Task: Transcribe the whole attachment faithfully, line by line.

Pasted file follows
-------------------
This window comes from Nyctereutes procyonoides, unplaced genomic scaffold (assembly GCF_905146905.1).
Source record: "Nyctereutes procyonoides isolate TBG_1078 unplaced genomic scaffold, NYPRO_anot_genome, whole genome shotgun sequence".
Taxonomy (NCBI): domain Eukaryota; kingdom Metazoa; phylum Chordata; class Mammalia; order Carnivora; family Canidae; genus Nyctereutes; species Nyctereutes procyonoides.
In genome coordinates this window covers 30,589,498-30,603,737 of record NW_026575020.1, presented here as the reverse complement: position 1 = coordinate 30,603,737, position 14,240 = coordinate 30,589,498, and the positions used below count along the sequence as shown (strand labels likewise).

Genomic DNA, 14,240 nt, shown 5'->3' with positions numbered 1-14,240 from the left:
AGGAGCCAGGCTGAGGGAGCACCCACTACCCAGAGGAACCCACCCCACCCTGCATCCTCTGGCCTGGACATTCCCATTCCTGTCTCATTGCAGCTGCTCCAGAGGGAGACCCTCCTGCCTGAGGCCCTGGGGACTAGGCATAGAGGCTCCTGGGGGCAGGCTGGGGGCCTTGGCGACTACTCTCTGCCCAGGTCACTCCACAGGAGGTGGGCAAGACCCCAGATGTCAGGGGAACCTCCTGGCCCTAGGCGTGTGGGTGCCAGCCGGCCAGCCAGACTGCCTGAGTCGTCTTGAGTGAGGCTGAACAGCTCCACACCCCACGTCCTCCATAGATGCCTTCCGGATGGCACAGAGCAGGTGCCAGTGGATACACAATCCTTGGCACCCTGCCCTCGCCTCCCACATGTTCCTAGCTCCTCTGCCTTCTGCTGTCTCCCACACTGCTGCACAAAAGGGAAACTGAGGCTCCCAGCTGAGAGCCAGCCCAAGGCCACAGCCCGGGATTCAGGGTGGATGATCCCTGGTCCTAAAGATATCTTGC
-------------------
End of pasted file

This window comes from Nyctereutes procyonoides, unplaced genomic scaffold (assembly GCF_905146905.1).
Source record: "Nyctereutes procyonoides isolate TBG_1078 unplaced genomic scaffold, NYPRO_anot_genome, whole genome shotgun sequence".
Taxonomy (NCBI): domain Eukaryota; kingdom Metazoa; phylum Chordata; class Mammalia; order Carnivora; family Canidae; genus Nyctereutes; species Nyctereutes procyonoides.
In genome coordinates this window covers 30,589,498-30,603,737 of record NW_026575020.1, presented here as the reverse complement: position 1 = coordinate 30,603,737, position 14,240 = coordinate 30,589,498, and the positions used below count along the sequence as shown (strand labels likewise).

Genomic DNA, 14,240 nt, shown 5'->3' with positions numbered 1-14,240 from the left:
AGGAGCCAGGCTGAGGGAGCACCCACTACCCAGAGGAACCCACCCCACCCTGCATCCTCTGGCCTGGACATTCCCATTCCTGTCTCATTGCAGCTGCTCCAGAGGGAGACCCTCCTGCCTGAGGCCCTGGGGACTAGGCATAGAGGCTCCTGGGGGCAGGCTGGGGGCCTTGGCGACTACTCTCTGCCCAGGTCACTCCACAGGAGGTGGGCAAGACCCCAGATGTCAGGGGAACCTCCTGGCCCTAGGCGTGTGGGTGCCAGCCGGCCAGCCAGACTGCCTGAGTCGTCTTGAGTGAGGCTGAACAGCTCCACACCCCACGTCCTCCATAGATGCCTTCCGGATGGCACAGAGCAGGTGCCAGTGGATACACAATCCTTGGCACCCTGCCCTCGCCTCCCACATGTTCCTAGCTCCTCTGCCTTCTGCTGTCTCCCACACTGCTGCACAAAAGGGAAACTGAGGCTCCCAGCTGAGAGCCAGCCCAAGGCCACAGCCCGGGATTCAGGGTGGATGATCCCTGGTCCTAAAGATATCTTGC